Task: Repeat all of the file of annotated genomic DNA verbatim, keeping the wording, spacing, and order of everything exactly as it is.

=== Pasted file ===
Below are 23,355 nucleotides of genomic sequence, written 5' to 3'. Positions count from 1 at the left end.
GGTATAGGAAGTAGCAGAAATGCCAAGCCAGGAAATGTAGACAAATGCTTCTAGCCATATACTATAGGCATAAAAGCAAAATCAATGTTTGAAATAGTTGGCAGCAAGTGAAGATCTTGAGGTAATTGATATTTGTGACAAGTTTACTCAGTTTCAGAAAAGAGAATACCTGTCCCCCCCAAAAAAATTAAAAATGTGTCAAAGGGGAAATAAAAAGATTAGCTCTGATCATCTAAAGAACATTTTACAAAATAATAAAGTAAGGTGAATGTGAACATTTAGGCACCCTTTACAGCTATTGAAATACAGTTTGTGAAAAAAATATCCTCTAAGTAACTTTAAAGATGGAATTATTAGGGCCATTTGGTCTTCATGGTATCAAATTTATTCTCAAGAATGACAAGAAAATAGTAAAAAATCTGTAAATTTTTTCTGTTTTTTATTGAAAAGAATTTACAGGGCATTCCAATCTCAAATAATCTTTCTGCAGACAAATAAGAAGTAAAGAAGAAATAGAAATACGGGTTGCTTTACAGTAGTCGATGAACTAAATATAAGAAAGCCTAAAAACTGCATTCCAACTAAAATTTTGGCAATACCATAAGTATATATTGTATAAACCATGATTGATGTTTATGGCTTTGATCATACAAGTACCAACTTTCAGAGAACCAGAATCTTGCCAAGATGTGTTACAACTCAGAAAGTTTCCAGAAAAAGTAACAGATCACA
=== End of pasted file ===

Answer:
Below are 23,355 nucleotides of genomic sequence, written 5' to 3'. Positions count from 1 at the left end.
GGTATAGGAAGTAGCAGAAATGCCAAGCCAGGAAATGTAGACAAATGCTTCTAGCCATATACTATAGGCATAAAAGCAAAATCAATGTTTGAAATAGTTGGCAGCAAGTGAAGATCTTGAGGTAATTGATATTTGTGACAAGTTTACTCAGTTTCAGAAAAGAGAATACCTGTCCCCCCCAAAAAAATTAAAAATGTGTCAAAGGGGAAATAAAAAGATTAGCTCTGATCATCTAAAGAACATTTTACAAAATAATAAAGTAAGGTGAATGTGAACATTTAGGCACCCTTTACAGCTATTGAAATACAGTTTGTGAAAAAAATATCCTCTAAGTAACTTTAAAGATGGAATTATTAGGGCCATTTGGTCTTCATGGTATCAAATTTATTCTCAAGAATGACAAGAAAATAGTAAAAAATCTGTAAATTTTTTCTGTTTTTTATTGAAAAGAATTTACAGGGCATTCCAATCTCAAATAATCTTTCTGCAGACAAATAAGAAGTAAAGAAGAAATAGAAATACGGGTTGCTTTACAGTAGTCGATGAACTAAATATAAGAAAGCCTAAAAACTGCATTCCAACTAAAATTTTGGCAATACCATAAGTATATATTGTATAAACCATGATTGATGTTTATGGCTTTGATCATACAAGTACCAACTTTCAGAGAACCAGAATCTTGCCAAGATGTGTTACAACTCAGAAAGTTTCCAGAAAAAGTAACAGATCACA